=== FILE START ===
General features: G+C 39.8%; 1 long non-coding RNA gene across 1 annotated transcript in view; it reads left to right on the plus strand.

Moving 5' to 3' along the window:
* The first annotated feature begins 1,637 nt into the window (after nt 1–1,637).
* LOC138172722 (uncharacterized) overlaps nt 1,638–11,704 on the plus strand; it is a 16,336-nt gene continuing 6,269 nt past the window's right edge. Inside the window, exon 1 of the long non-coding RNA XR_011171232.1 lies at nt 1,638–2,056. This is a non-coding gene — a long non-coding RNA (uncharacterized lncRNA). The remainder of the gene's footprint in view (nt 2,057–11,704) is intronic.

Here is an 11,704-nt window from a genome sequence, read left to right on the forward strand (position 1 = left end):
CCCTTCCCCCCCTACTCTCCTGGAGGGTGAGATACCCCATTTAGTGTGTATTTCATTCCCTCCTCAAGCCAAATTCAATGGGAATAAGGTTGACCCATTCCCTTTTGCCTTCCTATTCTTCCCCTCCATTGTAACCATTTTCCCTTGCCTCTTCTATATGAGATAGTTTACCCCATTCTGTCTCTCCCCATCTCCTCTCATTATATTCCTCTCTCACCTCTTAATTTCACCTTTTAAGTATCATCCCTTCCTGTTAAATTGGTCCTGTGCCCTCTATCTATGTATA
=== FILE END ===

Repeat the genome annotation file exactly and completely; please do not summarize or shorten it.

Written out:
General features: G+C 39.8%; 1 long non-coding RNA gene across 1 annotated transcript in view; it reads left to right on the plus strand.

Moving 5' to 3' along the window:
* The first annotated feature begins 1,637 nt into the window (after nt 1–1,637).
* LOC138172722 (uncharacterized) overlaps nt 1,638–11,704 on the plus strand; it is a 16,336-nt gene continuing 6,269 nt past the window's right edge. Inside the window, exon 1 of the long non-coding RNA XR_011171232.1 lies at nt 1,638–2,056. This is a non-coding gene — a long non-coding RNA (uncharacterized lncRNA). The remainder of the gene's footprint in view (nt 2,057–11,704) is intronic.

Here is an 11,704-nt window from a genome sequence, read left to right on the forward strand (position 1 = left end):
CCCTTCCCCCCCTACTCTCCTGGAGGGTGAGATACCCCATTTAGTGTGTATTTCATTCCCTCCTCAAGCCAAATTCAATGGGAATAAGGTTGACCCATTCCCTTTTGCCTTCCTATTCTTCCCCTCCATTGTAACCATTTTCCCTTGCCTCTTCTATATGAGATAGTTTACCCCATTCTGTCTCTCCCCATCTCCTCTCATTATATTCCTCTCTCACCTCTTAATTTCACCTTTTAAGTATCATCCCTTCCTGTTAAATTGGTCCTGTGCCCTCTATCTATGTATA